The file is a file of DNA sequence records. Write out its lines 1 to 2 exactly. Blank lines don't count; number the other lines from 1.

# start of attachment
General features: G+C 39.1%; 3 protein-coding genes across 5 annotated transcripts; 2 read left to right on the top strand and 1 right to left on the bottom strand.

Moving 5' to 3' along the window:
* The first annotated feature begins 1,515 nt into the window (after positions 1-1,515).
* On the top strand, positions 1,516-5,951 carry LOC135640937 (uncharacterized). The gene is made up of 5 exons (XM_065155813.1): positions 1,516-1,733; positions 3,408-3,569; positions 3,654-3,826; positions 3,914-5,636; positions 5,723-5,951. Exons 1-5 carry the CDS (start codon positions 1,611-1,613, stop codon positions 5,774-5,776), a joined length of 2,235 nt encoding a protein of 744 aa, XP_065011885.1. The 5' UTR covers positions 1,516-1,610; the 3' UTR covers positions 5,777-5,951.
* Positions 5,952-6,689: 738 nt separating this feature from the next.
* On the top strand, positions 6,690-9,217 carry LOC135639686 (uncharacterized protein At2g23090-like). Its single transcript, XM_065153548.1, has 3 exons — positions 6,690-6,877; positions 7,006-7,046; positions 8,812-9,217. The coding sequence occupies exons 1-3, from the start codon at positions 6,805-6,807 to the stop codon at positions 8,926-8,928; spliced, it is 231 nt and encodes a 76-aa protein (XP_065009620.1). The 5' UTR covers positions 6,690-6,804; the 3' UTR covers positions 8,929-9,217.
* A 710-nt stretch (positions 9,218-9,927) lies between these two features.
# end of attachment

General features: G+C 39.1%; 3 protein-coding genes across 5 annotated transcripts; 2 read left to right on the top strand and 1 right to left on the bottom strand.

Moving 5' to 3' along the window: